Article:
What is Starbucks target market?
Starbucks’ primary target market is men and women who are aged 25 to 40. They account for almost half (49 percent) of its total business (like the coffee chain’s consumers). Starbucks’ appeal to this consumer age group through hip, contemporary design that is consistent in its advertising and decor, and working to keep its products current as status symbols.
The target customers for Starbucks share a variety of characteristics, including a high income bracket, an awareness of social status and environmental consciousness. Starbucks’ recent decision to carry bakery products from San Francisco-based La Boulange has reinforced the coffee chain’s upscale, artisanal image.
Starbucks’ young female customers place a premium on health and personal appearance, so the chain targets them with lower-calorie “skinny” beverages. Recently, Starbucks has begun to target affluent young families with products like organic fruit squeezes for toddlers and containers of vanilla milk.
Starbucks’ primary target market is men and women aged 25 to 40. They account for almost half (49 percent) of its total business. Starbucks’ appeal to this consumer age group through hip, contemporary design that is consistent in its advertising and decor, and working to keep its products current as status symbols. Customers tend to be urbanites with relatively high income, professional careers and a focus on social welfare. This target audience grows at a rate of 3 percent annually.
Young adults aged 18 to 24, total 40 percent of Starbucks’ sales. Starbucks positions itself as a place college students can hang out, study, write term papers and meet people. A Starbucks appeal to this consumer directly through introducing technology as soon as it comes available, focusing on social networking and actively cultivating a “cool” image. The young adult audience grows 4.6 percent each year.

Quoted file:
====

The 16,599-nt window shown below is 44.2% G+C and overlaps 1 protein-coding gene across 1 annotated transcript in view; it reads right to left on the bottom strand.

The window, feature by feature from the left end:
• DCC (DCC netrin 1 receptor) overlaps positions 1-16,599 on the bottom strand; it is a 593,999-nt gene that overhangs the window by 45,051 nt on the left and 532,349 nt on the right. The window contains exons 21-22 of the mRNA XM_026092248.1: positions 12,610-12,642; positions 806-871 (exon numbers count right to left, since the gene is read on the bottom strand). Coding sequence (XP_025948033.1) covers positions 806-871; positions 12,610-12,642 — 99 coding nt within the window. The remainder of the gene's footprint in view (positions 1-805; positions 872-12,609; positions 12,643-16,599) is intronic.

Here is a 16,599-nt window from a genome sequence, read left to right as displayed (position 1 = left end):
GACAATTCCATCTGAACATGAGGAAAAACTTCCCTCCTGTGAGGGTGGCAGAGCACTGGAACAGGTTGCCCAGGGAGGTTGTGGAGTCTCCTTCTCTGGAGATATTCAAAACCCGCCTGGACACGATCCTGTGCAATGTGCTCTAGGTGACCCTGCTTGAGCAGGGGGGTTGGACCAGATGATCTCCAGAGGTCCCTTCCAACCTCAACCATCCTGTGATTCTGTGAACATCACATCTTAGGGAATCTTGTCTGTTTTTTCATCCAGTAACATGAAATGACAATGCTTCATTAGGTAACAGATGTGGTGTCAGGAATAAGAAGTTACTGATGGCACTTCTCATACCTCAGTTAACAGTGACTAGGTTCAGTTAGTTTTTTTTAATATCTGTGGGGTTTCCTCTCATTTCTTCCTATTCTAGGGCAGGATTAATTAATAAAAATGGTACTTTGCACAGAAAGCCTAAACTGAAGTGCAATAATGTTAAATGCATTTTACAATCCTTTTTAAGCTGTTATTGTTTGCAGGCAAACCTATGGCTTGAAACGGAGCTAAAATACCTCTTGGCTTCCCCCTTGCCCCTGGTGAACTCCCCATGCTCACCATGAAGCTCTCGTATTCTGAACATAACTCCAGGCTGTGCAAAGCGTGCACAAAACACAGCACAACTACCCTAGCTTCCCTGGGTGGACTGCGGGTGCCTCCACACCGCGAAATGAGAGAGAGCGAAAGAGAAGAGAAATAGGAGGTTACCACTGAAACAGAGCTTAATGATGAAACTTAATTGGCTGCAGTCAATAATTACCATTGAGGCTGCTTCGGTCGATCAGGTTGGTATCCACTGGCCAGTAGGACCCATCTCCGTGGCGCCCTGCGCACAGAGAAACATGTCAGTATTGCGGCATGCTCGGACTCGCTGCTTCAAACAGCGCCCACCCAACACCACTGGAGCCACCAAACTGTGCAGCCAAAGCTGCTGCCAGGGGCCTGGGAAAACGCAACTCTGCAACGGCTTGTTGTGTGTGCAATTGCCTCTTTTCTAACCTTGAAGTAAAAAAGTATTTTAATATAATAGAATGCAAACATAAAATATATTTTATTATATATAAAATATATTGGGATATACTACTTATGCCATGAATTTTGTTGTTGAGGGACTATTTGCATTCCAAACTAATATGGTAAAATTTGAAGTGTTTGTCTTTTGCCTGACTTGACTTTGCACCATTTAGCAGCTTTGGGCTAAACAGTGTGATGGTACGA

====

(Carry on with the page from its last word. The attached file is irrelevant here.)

Kids and Teens
Kids and teens are also a large part of Starbucks’ target audience. Together, customers aged 13 to 17 accounts for just 2 percent of Starbucks’ sales, but most items for kids are purchased by the parents. Whether the focus is on the steamed milk that Starbucks’ baristas refer to as “babyccinos” or the sugary, caffeinated, whipped cream topped coffee drinks that are so popular with teenagers, kids and teens form a large part of Starbucks business. Kids go there with their parents; both mother and child leave with cup in hand. Teens meanwhile use Starbucks as a place to hang out with friends or study. Starbucks may not cater directly to kids (and risk criticism about the high calorie and caffeine content of some of its drinks) but it does make its products kid-friendly, offering special child sizes for instance.
Specialty coffee drinks account for around 75 percent of Starbucks’ sales, but an increasing amount of its business is centered on selling whole bean coffees and merchandise. Starbucks has made its coffees available for direct order online, in supermarkets and offered select food service outlets the chance to carry Starbucks’ family of coffee, including Starbucks brand, Seattle’s Best and Starbucks VIA. These products give consumers a chance to have the “Starbucks’ experience” at home, and it is an area that Starbucks is pushing.